January 5, 1923 - January 10, 2018
EDWARD “TED” SAMBELL
January 5, 1923 – January 10, 2018
SAMBELL, Edward “Ted” passed away at Victoria Hospital, London Ontario, a few days after his 95th birthday, secure in the love of his daughter Jessica Braun and her husband, Anthony, and their children David, Conri (a.k.a. Katie), Margaret and Jack.
Celebrated in his field, Ted was renowned worldwide for his accomplishments in piano restoration, design and tuning. He worked on many unique historical instruments. He also built the occasional harpsichord. He continued to work until very recently, and was still tuning pianos, designing tools, and passing along knowledge to as many people as possible up until his death. He never stopped learning or mentoring others. Ted provided care for the instruments of such greats as Glenn Gould, Vladimir Horowitz, Victor Borge and Anton Kuerti. The grand piano he most worked on for Glenn Gould is on display at the Governor General’s residence in Ottawa. Ted was always in great demand as a teacher and convention lecturer, and loved to mentor others. He has left behind many published articles that constitute a legacy for piano technicians. He also composed a memoir, which is soon to be published.
Ted was born in London, England to Francis and Rosina (Wilder) Sambell. He was the second of 12 children, two of whom passed in infancy. He is predeceased by sister Rose (King), and brothers Len, Ben, John, Keith, and Albert. He is survived by sister Pat (Broadbent) and brothers Bernard and Reg, along with numerous nieces and nephews.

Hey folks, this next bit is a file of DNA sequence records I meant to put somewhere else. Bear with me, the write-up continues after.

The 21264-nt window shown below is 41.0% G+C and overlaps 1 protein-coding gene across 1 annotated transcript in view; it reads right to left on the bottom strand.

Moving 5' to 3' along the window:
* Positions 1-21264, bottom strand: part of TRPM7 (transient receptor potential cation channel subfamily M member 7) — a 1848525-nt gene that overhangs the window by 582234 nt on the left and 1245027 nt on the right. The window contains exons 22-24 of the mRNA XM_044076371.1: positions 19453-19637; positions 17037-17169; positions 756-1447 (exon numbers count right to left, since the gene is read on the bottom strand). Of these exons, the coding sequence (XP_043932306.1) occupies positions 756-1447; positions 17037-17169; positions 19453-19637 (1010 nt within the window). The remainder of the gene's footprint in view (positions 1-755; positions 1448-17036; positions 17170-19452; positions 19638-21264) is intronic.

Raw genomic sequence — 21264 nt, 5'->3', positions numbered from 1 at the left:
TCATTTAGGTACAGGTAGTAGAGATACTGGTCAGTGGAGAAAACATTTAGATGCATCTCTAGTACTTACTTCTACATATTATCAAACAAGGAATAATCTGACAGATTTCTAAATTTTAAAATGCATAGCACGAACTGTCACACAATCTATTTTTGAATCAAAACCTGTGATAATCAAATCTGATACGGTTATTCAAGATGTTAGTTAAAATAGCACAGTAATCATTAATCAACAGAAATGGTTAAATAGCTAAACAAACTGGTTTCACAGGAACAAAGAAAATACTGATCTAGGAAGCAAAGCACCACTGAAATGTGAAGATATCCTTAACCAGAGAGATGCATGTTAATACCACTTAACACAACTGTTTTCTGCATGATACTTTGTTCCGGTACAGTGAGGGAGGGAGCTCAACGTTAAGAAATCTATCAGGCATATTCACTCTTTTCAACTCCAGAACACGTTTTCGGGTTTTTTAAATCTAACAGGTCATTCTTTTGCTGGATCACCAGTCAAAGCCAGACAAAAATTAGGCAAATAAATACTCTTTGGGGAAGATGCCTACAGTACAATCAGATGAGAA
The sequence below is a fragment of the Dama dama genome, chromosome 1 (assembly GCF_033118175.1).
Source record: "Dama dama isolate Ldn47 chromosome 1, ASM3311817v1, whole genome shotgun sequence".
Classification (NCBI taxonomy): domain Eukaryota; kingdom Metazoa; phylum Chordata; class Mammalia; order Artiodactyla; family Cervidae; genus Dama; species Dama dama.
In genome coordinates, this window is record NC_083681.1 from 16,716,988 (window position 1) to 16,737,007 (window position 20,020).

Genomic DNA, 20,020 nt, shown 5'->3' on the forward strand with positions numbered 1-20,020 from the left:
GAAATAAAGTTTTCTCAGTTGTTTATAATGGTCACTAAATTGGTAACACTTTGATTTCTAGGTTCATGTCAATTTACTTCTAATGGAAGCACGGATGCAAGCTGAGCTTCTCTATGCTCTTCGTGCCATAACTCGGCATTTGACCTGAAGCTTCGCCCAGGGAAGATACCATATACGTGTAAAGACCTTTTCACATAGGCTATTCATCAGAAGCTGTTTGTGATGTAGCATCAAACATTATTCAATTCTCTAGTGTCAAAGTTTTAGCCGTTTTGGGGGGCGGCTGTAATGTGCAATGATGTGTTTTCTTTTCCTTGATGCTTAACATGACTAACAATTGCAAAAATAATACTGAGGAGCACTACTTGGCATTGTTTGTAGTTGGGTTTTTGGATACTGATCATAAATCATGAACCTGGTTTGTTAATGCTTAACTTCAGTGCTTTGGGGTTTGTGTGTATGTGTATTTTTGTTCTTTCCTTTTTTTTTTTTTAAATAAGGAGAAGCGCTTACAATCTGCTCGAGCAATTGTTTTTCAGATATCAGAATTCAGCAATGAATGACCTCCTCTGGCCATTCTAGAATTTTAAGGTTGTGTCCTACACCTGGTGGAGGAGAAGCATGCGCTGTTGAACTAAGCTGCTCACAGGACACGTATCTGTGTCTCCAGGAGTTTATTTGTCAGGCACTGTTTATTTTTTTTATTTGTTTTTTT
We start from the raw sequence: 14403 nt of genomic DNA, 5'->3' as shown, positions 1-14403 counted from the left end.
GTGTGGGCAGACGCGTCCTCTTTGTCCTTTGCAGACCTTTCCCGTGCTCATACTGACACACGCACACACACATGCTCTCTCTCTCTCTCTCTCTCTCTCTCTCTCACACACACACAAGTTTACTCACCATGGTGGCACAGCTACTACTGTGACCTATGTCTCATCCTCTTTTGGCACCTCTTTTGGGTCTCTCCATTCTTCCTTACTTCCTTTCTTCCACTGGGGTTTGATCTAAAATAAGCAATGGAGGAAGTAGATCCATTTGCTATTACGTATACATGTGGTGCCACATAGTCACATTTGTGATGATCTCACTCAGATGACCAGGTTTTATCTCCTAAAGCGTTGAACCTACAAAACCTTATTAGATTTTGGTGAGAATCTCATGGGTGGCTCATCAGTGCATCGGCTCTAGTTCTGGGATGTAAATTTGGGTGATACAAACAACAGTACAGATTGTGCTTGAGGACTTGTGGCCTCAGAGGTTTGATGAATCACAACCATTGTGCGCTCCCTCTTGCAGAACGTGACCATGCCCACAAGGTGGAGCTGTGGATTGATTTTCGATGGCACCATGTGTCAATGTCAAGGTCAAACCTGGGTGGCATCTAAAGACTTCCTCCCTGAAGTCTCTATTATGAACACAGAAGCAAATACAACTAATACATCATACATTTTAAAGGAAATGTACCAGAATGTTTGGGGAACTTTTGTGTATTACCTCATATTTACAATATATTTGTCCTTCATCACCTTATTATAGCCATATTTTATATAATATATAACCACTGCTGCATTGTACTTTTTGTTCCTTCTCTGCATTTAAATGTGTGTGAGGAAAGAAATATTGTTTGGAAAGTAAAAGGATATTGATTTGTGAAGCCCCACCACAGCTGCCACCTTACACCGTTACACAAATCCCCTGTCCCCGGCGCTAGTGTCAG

Ted was educated in London, England at the Technical School for the Blind. He graduated at the top of his class. During WWII, he served as a rescue attendant (Voluntary Aid Detachment) with the Home Guard. Subsequent to the war, he, his parents and siblings moved to Canada.
Ted worked as a piano technician for some years before being hired to serve at Western University in 1968. In 1978, he moved to Toronto and taught at George Brown College while continuing to do private work. He spent summers in Alberta, working at the Banff Centre for the Performing Arts, and eventually moved there after his retirement from George Brown.
Ted retired from his dream job at Banff Centre in 2001, and moved back to London, Ontario to be close to his family. He was the best possible friend, with a gentle, droll, dry sense of humour. Ted was passionate about his craft and about classical music, loved to read, hike in the mountains, take photographs, watch films, and cook. For many years, he was in a local cycling club. Later, he competed in many marathons. Throughout his life, he walked long distances for enjoyment. He was always eager to learn new things, and taught himself German, mathematics and history. He was widely travelled, to places including Great Britain, the USA, China, Japan, Korea, France, Germany, Holland and Denmark.
Ted will be interred at a private ceremony in Banff, attended by his immediate family. A piano concert and memorial tea, open to all friends and family, will take place in London, Ontario in the summer of 2018. Please email Jess at email@example.com to be added to a contact list. Those wishing to remember Ted with a memorial donation are asked to consider the Juvenile Diabetes Research Foundation, the Canadian National Institute for the Blind, and the Make a Wish Foundation.